Skip to 0 minutes and 2 secondsIn many East African countries, roses are a large export article. The roses are cultivated in green houses. The workers spray the roses with pesticides, to control different pests on the flowers. Respiratory protective equipment, as shown here, must be used to avoid intoxication of the sprayers. However, other workers should not be present during spraying. It is dangerous. The working situation here is not optimal.
Types of pesticides and health problems
We have at least 500 types of pesticides, and the number of different products for sale is consequently even higher. The main groups of pesticides are categorized into the following five groups:
- Insecticides (killing insects)
- Herbicides (killing plants)
- Fungicides (killing fungus)
- Rodenticides (killing rodents, like mice and rats)
- Bactericides (killing bacteria)
There are many different types of pesticides within each of these five groups. They have different effects on human health, but the most common and typical adverse health effect of pesticides is their effect in the human nervous system. This is in particular typical for insecticides, and here some of these are described in more detail. Many of these are called nerve gases, and they are actually used as chemical weapons in wars, in addition to the use in agriculture. This indicates the seriousness of the health effects from these substances.
|Insecticides||Main health effects|
|Chlorinated hydrocarbons. Examples: DDT, lindane, endosulfane||Neurotoxins, affects kidney and liver, affects reproduction (abortions). Some are carcinogenic (cause cancer)|
|Organophosphates. Examples: Malathion, parathion||Nerve gases; affecting the nervous system|
|Carbamates. Examples: Aldicarb, carbaryl||Nerve gases; affecting the nervous system|
One type of pesticide that affects the nervous system is DDT, or the full name 1,1,1,-trichlor-2,2,-bis (p-chlorophenyl) ethane. This compound has been used a lot, not only in agriculture, but also in the struggle against malaria and typhoid fever. This substance is a very toxic neurotoxin; meaning it affects the nervous system seriously. After high exposures DDT can cause tremor, seizures and even death. This toxin may also cause long term, chronic effects after exposure to lower levels of the substance for a longer period, and may cause ataxic gait and tremor in the affected workers.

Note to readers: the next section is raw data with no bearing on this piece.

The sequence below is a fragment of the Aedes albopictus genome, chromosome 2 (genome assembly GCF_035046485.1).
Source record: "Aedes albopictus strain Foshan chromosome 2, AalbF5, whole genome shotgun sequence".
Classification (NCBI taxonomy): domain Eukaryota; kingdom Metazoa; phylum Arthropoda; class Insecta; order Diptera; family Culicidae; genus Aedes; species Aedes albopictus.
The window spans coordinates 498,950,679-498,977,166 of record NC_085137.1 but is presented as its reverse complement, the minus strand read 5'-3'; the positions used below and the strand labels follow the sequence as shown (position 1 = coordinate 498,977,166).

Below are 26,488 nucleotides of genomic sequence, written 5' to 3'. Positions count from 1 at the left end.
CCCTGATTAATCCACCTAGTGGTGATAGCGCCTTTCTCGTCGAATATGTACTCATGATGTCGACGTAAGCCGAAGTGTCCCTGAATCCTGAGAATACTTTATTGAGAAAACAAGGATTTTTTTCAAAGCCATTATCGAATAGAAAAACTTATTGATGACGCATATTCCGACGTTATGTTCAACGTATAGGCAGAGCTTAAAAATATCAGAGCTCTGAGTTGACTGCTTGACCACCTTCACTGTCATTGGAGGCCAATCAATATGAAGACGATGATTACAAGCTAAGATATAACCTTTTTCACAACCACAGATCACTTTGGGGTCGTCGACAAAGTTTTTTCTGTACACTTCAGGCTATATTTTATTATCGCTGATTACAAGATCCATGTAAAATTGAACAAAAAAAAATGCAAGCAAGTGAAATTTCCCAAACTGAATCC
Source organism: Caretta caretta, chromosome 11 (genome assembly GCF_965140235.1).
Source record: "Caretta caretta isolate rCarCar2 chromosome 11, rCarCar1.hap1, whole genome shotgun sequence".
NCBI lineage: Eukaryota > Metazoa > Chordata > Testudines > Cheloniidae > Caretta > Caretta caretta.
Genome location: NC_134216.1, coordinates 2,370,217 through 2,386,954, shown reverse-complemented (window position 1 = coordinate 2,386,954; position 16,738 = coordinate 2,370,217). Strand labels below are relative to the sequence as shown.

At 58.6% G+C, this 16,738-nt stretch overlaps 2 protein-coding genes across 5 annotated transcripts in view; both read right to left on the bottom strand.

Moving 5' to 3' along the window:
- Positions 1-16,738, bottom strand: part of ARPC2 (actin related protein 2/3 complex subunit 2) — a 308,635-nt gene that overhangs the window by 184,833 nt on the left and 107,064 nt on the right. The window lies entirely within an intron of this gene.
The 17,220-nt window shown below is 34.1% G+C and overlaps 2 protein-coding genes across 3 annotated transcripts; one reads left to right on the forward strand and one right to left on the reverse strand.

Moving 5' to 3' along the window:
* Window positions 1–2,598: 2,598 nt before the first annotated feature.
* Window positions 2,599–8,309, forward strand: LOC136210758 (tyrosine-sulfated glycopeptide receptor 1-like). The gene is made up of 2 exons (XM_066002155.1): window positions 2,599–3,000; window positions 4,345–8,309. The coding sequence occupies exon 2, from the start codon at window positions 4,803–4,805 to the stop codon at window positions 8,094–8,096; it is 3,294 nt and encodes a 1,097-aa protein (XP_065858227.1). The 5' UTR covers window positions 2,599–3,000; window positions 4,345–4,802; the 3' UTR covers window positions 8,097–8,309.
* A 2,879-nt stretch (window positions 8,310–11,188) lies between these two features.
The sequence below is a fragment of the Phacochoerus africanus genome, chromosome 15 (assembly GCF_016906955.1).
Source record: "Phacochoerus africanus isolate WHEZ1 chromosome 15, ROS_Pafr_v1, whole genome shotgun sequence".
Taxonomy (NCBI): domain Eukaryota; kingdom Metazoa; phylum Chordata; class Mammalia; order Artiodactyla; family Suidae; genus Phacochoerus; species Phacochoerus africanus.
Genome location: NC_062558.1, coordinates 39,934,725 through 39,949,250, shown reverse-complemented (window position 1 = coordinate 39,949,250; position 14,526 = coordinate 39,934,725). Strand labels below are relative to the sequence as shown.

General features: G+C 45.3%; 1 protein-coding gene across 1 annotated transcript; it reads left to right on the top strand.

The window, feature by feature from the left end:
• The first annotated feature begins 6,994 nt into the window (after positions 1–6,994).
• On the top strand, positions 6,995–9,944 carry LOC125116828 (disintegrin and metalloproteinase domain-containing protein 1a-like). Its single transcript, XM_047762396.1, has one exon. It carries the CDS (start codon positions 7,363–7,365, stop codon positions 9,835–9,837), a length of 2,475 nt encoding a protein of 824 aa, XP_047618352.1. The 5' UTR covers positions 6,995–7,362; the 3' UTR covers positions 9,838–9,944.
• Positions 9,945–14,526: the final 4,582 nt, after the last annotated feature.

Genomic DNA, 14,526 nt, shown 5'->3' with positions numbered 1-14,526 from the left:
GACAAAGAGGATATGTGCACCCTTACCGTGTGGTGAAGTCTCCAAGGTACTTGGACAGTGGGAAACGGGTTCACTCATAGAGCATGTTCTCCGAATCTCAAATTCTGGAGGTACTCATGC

Spraying pesticides in a wheat field using a tractor. Animals in the area might become exposed to the substances by accident. © Colourbox
DDT has been banned in many countries, as it is stored in the fat tissue of the body of both humans and animals for a long time (years) before it is excreted. When DDT is sprayed on plants, animals and humans can eat DDT in the plants afterwards. Humans can eat animals with DDT as well, and this consumption increases the DDT exposure. Due to this, DDT can cause adverse effects for many years, as it accumulates in the environment. It can be difficult to avoid this exposure, both for humans and animals, when the spraying is performed over large field areas.
Pesticides can also be sprayed on the fields using a small aero plane. The population in the area are at risk of pesticide exposure. © Colourbox
Acute and chronic health effects
Maybe you remember from week 1 of this course, that we often divide the description of health effects from a substance in two groups; the acute effects and the chronic effects. Pesticides most often can cause both of these types of health effects. They are very often what we call “highly toxic”. That means that persons can die after short time exposures to high levels of the substances.
However, many of the pesticides can also give chronic effects. Long-term exposure (weeks, months or years) to pesticides may cause chronic diseases such as cancer, and damage to the reproductive system, the liver, the brain, and other parts of the body. For instance, some pesticides, like lindane, mankozeb and pentachlorophenol are categorized as carcinogenic and may cause cancer. Several of the pesticides are categorized as harmful to reproduction, either by causing adverse side effects of the unborn baby or by causing spontaneous abortions. However, we lack knowledge about such side effects for many of the pesticides we use today, and we are uncertain about the effects on the health.
Health effects from lindane exposure:
- Skin irritation
- Nervous systems effects (headache - dizziness - serizures - death)
- Affection of hormone levels (thyroid)
Like for instance, lindane, several health effects are well known, such as effects on skin and the nervous system. Lately, the substance has been classified as a known human carcinogen. However, it has also been suggested that lindane may affect the level of thyroid hormone levels and that the substance may affect brain development. This side effect of lindane is not yet clear.
As mentioned earlier in this lecture, the number of different pesticides is huge. We have hundreds of pesticide products in the market. Most of the pesticides are toxic for the pests, and also for other types of organisms. Still, we know little about the long term health effects from many of the pesticides in use today. For many of the pesticides it is not clear whether they are harmful for the reproduction of workers or if they are carcinogenic, or have other serious side effects.
© University of Bergen/Author: B.E. Moen